Catching Up With Sports Illustrated's Peter King
SI's Peter King on Monday night was recognized by his peers as the National Sportswriter of the Year, accepting the honor at the National Sportscasters and Sportswriters Association Awards banquet in Salisbury, N.C. King has become infamous for his "Monday Morning Quarterback" column, chiming in on all aspects of the NFL. King took a few minutes to chat with Staff Writer Theresa Manahan about the process behind his weekly column, what the future of sports media holds and Twitter.
Favorite Starbucks coffee: A triple grande whole milk hazelnut latte.
First Red Sox jersey you owned: CARL YASTRZEMSKI, 1964.
Favorite non sports person to follow on Twitter: NPR’s DAVID FOLKENFLIK because he’s a smart person who sees all sides of a story and gives me interesting things to think about. I also like Huffington Post.
Summer reading list: I’m in the middle now of “The Last Boy: Micky Mantle and the End of America’s Childhood.” My wife just gave me the memory book. Humm… it’s a memory book that I forget the name of. “Moonwalking with Einstein.” And then I finished “Unbroken.”
Roger Goodell: Under pressure
DeMaurice Smith: Has the upper hand
Chad Ochocinco: Wearisome
Cowboys Stadium: Ninth Wonder of the World
Q: What is one thing you think you think about the future of sports media?
King: I think anybody who is in the sports media better be able to adjust and better be able to do multiple things, because my daughters don’t get news the way I get news. I love spending an hour with the New York Times. That would be the most nightmarish thing that they could do. So I have to learn how they are getting information and how they are learning. When I go speak to schools, high schools or college, I want to find out "Do you like Twitter? What do you do on the Internet? What sites do you go read? Do you go read a website?" It’s up to us to learn how 20-year-old kids are going to learn. And if we don’t, we will be left by the side of the road.
Q: If you were NFL Commissioner for a day, what would be the first three things on your agenda?
King: Number one, I would ask De Smith if he would be willing to go away for a weekend with me or two or three days with me where we turn the cellphones off, there’s no e-mail, there’s no anything. You just talk and it is all off the record. And you have a discussion about how can we get this done. The second thing is, I would get the owners together and I would say, "As much as we want to make more money and raise income in this game, it’s unconscionable to think we should ever play an 18-game regular season." Too many players getting hurt too seriously to think that 18 games is anything but a bad idea, unless teams are willing to sit players so that the maximum number of games that any player plays in a season is 16. … Number three, I would continue to press to be more vigilant and more proactive about head injuries and concussions, because it’s very clear that players are hitting each other harder than they are before.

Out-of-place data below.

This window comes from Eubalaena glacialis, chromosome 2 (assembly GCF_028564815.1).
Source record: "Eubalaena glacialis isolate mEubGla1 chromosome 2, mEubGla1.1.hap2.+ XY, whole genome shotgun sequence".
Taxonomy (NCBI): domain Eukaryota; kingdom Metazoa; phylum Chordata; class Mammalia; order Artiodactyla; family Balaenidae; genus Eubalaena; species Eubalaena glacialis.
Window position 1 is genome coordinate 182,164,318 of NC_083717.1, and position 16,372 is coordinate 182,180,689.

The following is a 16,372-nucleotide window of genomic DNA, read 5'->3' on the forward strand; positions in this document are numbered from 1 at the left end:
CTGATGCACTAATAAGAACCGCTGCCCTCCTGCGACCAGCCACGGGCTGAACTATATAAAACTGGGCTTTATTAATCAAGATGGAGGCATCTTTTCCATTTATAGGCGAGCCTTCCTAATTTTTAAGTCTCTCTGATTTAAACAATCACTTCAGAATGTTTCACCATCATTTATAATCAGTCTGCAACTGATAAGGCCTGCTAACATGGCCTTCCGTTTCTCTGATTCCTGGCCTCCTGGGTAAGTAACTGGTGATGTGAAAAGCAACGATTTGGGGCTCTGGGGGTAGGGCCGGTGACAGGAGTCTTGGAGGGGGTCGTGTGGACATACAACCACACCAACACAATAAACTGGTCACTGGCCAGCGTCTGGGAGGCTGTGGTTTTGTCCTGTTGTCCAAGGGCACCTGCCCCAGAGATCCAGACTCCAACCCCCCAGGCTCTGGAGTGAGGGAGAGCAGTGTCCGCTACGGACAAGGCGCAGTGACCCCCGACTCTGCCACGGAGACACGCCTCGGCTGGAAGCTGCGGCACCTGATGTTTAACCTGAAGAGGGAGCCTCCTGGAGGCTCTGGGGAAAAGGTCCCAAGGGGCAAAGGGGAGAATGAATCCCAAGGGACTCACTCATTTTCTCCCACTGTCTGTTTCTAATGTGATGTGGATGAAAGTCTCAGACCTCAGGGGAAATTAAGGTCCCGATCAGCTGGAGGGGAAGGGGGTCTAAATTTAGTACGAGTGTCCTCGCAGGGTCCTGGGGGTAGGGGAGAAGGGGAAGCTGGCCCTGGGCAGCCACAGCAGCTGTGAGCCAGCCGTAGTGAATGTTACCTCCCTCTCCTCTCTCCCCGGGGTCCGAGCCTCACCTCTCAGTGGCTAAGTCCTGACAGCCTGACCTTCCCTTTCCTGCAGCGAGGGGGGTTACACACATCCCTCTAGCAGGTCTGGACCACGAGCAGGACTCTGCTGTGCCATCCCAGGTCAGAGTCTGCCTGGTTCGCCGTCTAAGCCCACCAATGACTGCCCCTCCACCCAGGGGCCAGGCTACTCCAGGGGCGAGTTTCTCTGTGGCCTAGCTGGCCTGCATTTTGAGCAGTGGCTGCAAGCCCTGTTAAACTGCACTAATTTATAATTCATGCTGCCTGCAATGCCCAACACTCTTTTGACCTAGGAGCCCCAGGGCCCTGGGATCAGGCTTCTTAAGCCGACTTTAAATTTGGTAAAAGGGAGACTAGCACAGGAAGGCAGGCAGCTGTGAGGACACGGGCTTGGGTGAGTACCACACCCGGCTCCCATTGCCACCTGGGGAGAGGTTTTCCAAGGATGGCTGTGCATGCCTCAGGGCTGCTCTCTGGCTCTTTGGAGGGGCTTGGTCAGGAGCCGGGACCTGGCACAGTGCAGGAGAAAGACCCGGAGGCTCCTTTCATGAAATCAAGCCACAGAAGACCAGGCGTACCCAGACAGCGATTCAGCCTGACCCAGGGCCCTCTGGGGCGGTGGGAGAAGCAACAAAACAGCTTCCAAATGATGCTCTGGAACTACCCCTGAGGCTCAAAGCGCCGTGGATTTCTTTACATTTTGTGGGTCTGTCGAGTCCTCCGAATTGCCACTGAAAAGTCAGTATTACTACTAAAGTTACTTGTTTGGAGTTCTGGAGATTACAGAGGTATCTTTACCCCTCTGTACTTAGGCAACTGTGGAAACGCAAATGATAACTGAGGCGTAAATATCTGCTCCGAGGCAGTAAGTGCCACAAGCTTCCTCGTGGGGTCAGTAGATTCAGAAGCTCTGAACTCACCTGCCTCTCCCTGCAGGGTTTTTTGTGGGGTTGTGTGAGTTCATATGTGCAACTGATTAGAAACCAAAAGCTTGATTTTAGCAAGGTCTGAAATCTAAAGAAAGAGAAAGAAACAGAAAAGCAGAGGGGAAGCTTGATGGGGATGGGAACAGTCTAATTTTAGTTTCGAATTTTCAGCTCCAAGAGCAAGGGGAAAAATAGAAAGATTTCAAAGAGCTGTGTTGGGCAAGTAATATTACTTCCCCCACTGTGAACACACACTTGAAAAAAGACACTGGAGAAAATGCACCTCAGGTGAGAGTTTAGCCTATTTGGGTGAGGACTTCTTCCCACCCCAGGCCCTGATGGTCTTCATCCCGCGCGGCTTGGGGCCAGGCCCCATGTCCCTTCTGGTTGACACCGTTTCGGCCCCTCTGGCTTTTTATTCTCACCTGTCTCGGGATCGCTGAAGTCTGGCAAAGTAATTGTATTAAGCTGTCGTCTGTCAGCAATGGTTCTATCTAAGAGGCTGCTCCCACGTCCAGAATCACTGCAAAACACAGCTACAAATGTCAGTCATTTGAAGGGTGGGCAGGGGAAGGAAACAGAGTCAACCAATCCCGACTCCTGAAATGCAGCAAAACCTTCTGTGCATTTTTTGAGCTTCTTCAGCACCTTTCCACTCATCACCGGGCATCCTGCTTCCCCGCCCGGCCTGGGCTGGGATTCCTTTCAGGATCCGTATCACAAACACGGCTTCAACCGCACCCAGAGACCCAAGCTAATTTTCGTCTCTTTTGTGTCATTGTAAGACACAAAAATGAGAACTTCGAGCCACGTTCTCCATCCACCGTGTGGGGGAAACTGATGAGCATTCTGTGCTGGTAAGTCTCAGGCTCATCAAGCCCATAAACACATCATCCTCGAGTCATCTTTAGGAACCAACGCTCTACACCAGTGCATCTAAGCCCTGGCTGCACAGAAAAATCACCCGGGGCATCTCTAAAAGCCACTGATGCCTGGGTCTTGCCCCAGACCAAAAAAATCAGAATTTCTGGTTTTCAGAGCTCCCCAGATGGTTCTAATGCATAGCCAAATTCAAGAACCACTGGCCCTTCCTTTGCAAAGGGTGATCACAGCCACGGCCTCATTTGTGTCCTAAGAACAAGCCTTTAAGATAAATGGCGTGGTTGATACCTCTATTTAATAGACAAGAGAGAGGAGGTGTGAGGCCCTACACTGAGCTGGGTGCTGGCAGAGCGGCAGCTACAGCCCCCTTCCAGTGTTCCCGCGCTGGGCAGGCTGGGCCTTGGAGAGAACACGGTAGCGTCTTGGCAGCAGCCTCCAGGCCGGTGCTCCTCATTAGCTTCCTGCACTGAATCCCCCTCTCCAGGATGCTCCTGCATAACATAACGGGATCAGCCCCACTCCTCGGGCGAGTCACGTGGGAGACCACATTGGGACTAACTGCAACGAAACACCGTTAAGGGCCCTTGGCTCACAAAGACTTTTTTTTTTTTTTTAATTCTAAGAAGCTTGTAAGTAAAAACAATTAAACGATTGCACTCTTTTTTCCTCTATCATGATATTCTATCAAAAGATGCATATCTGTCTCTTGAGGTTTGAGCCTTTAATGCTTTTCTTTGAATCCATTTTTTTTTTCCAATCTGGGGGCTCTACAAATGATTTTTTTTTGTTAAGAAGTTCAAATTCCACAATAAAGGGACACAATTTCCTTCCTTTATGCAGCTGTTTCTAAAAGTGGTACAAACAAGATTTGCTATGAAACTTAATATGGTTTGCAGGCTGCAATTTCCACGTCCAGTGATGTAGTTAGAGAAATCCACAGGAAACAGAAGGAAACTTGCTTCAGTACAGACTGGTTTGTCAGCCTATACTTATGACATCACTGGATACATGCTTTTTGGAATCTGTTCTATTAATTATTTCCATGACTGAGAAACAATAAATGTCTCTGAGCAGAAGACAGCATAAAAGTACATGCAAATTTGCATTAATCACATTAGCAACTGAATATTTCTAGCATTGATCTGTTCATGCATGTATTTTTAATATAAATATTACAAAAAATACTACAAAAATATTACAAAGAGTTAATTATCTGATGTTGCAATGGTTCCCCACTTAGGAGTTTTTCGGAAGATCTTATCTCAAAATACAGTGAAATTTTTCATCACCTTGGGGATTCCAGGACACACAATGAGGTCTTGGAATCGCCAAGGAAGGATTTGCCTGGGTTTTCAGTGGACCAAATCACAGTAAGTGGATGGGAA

Q: How has Twitter changed your reporting?
King: I think Twitter is fantastic, even though twenty-five percent of the tweets I get are telling me I’m a worthless bag of crap. I think in a lot of ways our predecessors in this business had it easy. They were shielded from the world. They wrote their stuff, they went home, nobody knew who they were and at the end of the day, they made their paycheck, they went home and that was it. They didn’t really respond much to the outside world. And I think the thing that I like about it is not only that I can see what people out there are thinking, but in many ways, people can keep me honest. When I write Monday Morning Quarterback and it’s posted by let’s say seven in the morning, by 8:15 many times I’ve had three corrections. … The thing I believe that’s dangerous about Twitter is it’s easy to become a slave to Twitter, and it is easy to sit there for four hours in a row and answer questions.
Q: Can you take me through the process of MMQB?
King: During the season it’s between 7,000-9,000 words and then in the offseason, it’s about 4,500-6,000, somewhere in there. Basically I try to make sure that during the week I gather enough so that when I wake up Sunday morning a quarter of it is done. It’s impossible when I sit down to write at 11:30 on Sunday night, it’s impossible to write 9,000 words in seven hours. ... So I think it’s important to get a head start. A lot of things happen during the week that you can comment on. I find that I get into a mentality of it that I start thinking "Oh this would be a good factoid,” or "This would be a good travel note." Because I know how many times I have sat there at 4:30 in the morning on Monday morning and said, "My God! I didn’t travel this week, what should I write about?" The biggest concentration point is get a lot done before midnight on Sunday because if you don’t, you’ll pay for it.
Q: If you weren’t in this profession, what line of work would you be doing?
King: I’d be the general manager or groundskeeper for a minor league baseball team.